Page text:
Scripture Reading: Ephesians 4:25-32
“Let no corrupting talk come out of your mouths, but only such as is good for building up, that it may give grace to those who hear. And do not grieve the Holy Spirit of God, by whom you were sealed for the day of redemption.” (Ephesians 4:29,30)
I am sure you remember the old saying — “Sticks and stones may break my bones but words will never hurt me.” By now, you know that these words are not true at all. Words can hurt us badly! All of us know the pain that other people’s words have brought upon us. Their words may stick with us for a life time.
Paul uses a Greek word to describe the kind of talk that is hurtful — it is a word that is used to describe “rotten” fruit and “putrid” fish. The ESV translates the Greek word “sapros” with our English word “corrupting.” Such talk is hurtful, demeaning, rotten and putrid. It intends to put others down and to criticize them unjustly. These may be harsh words or belittling comments that are meant to put other people down or to hurt them. Sometimes it is not the words themselves that hurt others, it is the way we say them.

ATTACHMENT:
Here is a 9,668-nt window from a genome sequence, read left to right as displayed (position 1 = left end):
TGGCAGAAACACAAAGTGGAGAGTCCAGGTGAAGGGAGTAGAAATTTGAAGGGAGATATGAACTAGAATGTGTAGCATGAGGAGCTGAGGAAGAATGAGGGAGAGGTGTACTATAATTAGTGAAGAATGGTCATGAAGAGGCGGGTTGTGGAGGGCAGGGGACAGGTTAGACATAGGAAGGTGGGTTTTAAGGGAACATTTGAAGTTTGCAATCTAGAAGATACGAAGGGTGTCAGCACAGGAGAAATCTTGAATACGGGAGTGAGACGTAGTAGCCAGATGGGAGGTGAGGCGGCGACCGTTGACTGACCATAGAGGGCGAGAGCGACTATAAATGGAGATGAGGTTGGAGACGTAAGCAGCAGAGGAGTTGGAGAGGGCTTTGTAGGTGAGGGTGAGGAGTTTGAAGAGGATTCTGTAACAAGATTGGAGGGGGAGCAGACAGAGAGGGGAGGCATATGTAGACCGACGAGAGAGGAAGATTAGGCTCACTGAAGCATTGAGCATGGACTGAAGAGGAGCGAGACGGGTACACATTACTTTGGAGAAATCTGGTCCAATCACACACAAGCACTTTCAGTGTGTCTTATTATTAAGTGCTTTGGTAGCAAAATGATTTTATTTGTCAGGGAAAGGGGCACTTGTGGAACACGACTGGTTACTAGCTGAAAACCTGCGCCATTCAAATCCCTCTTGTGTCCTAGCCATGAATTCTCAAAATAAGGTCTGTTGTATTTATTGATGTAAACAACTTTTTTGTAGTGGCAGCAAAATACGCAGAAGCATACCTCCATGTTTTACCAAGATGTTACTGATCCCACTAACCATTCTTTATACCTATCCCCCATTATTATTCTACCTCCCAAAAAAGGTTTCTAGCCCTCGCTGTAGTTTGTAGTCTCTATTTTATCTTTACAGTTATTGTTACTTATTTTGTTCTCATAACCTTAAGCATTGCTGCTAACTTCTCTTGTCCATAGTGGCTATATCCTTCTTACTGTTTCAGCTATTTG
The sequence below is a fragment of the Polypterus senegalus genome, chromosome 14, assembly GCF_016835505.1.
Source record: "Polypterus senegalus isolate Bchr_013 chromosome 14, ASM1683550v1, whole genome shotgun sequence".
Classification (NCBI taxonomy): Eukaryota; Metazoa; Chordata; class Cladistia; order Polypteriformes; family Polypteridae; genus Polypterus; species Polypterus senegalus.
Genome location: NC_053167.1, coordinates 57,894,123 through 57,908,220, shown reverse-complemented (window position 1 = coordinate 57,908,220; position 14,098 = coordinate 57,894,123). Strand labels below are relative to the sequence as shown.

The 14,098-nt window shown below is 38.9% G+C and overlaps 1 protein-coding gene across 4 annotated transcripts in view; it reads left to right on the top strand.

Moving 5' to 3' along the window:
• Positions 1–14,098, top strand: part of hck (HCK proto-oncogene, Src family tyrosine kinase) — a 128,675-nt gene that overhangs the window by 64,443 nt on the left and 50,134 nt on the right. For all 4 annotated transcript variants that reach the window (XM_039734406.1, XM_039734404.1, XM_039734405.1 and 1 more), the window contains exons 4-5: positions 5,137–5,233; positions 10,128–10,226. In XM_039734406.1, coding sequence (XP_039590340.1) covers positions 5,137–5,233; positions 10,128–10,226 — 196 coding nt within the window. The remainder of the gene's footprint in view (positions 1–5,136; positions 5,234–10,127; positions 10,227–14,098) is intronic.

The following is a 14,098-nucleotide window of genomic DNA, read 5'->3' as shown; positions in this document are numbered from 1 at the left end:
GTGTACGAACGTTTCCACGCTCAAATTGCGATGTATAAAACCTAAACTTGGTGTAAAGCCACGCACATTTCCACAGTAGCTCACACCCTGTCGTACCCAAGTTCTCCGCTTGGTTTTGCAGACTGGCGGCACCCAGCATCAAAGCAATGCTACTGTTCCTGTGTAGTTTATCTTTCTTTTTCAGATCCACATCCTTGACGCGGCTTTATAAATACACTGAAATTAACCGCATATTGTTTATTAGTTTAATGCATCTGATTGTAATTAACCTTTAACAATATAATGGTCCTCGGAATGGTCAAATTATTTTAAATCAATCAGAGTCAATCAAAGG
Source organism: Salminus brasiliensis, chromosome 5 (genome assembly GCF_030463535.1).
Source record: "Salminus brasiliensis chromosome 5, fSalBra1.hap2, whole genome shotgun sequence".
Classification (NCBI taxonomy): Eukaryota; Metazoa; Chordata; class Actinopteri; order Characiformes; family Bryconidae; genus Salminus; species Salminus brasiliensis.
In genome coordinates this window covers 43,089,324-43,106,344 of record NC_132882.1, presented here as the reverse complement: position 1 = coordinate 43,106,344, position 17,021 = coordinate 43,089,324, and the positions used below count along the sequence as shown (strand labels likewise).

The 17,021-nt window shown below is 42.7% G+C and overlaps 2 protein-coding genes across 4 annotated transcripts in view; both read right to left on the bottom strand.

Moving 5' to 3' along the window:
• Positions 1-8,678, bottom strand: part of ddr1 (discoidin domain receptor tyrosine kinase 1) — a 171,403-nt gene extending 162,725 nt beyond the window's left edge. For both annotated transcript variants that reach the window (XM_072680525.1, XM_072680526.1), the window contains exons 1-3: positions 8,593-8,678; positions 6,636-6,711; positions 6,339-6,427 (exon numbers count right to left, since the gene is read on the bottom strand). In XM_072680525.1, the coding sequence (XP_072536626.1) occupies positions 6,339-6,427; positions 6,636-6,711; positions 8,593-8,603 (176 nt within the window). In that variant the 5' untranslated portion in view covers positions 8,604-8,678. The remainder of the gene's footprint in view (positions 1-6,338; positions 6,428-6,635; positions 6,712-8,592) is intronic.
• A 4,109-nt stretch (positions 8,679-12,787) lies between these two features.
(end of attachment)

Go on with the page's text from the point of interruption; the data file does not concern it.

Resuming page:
Often we speak these words out of anger. We say them to attack another person or to demean their character. We get defensive and launch an offensive attack with our words. We may use words to curse others or to insult them. Sometimes we do put others down to make us feel better about ourselves. If I can be critical of another, I feel better about myself. And the problem is that we sometimes do this to the ones we love most.
We are being told to stop speaking to others in this manner and instead to use words that build up other people, by using words that encourage them. They are to be words of grace. It may be that the people to whom we speak such encouraging words may not deserve them, but we graciously choose to speak kind words to them and not harsh, critical ones. This is only possible by God’s grace which has been extended to us. As we seek to appropriate the power of the indwelling Spirit, He will give us the ability to exercise self control and patience. He will enable us to build up others with our words and not tear them down. This is the gospel at work in our lives.
It is interesting to me that the verse which warns us not to grieve the Holy Spirit immediately follows the instructions about how we speak to other people. God is grieved when we grieve others — even if it is just with our words.
O Holy Spirit, give me grace to speak words of encouragement to others. Give me self control when I speak to others, especially to those who may offend me.
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